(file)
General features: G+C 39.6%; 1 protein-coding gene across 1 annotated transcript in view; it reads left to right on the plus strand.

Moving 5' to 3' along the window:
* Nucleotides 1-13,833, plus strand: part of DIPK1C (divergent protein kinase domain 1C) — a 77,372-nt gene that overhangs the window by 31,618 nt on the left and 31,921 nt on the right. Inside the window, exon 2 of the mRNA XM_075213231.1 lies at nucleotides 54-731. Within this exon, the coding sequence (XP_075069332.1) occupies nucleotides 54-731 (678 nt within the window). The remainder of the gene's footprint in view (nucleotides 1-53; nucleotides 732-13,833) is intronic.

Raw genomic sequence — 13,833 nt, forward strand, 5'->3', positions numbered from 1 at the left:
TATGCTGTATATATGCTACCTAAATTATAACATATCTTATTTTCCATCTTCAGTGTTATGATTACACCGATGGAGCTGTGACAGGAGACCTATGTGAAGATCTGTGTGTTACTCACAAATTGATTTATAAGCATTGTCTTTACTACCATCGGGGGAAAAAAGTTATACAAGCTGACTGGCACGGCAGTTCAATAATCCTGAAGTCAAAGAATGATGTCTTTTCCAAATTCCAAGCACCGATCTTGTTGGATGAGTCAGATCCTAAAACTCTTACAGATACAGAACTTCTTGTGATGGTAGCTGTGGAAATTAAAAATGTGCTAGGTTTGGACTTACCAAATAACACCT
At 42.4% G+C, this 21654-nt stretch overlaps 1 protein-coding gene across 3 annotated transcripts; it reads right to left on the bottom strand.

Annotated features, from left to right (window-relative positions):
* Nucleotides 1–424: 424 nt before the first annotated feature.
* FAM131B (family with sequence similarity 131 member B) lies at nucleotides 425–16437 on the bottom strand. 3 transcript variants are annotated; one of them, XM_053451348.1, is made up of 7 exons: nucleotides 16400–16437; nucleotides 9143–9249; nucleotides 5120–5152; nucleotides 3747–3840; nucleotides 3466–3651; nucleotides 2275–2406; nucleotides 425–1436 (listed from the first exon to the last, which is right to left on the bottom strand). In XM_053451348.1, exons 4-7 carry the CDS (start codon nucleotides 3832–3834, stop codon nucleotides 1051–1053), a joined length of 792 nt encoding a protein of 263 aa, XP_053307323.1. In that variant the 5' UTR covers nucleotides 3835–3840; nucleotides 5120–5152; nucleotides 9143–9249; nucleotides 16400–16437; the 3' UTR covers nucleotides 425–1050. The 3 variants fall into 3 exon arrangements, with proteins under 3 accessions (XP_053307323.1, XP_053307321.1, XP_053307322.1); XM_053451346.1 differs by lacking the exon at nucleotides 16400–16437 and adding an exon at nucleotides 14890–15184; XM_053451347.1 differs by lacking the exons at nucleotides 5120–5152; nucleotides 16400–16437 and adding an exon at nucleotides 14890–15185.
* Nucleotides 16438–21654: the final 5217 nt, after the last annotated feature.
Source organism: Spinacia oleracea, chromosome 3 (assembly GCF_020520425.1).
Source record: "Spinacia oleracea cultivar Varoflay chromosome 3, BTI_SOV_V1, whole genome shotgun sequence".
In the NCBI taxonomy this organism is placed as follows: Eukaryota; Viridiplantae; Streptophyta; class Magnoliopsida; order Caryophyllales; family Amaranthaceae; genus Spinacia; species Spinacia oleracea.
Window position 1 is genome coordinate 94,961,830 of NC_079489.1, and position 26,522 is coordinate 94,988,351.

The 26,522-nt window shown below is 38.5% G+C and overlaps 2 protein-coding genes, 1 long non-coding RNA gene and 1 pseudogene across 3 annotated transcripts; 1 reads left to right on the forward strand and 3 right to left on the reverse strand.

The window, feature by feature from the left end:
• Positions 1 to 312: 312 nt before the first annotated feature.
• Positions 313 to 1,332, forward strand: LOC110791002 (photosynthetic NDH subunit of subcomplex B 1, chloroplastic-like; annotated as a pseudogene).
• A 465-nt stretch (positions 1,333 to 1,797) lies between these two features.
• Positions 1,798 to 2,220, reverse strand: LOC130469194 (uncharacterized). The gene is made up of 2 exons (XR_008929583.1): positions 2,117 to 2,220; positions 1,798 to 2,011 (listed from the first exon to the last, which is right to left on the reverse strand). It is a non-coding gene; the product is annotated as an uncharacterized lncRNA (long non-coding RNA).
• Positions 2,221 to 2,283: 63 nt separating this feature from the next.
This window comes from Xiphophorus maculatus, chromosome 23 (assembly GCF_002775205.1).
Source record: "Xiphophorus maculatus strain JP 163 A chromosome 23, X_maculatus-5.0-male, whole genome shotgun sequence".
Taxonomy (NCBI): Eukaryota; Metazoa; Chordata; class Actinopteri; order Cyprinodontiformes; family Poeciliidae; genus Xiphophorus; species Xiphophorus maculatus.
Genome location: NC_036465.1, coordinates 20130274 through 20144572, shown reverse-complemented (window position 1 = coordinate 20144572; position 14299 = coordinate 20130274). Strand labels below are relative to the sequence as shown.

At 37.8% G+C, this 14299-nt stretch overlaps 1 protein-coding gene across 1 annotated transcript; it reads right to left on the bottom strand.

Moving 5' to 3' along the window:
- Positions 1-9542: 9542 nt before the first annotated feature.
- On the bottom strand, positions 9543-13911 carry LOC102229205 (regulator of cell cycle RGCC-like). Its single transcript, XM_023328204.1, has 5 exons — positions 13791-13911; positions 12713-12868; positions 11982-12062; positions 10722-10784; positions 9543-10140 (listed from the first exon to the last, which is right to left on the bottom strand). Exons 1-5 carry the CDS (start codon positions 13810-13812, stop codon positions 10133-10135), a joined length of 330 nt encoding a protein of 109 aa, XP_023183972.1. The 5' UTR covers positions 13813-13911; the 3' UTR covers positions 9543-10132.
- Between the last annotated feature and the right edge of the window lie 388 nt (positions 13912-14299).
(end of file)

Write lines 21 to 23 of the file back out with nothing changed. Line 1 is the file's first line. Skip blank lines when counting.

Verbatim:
• Positions 2,221 to 2,283: 63 nt separating this feature from the next.
This window comes from Xiphophorus maculatus, chromosome 23 (assembly GCF_002775205.1).
Source record: "Xiphophorus maculatus strain JP 163 A chromosome 23, X_maculatus-5.0-male, whole genome shotgun sequence".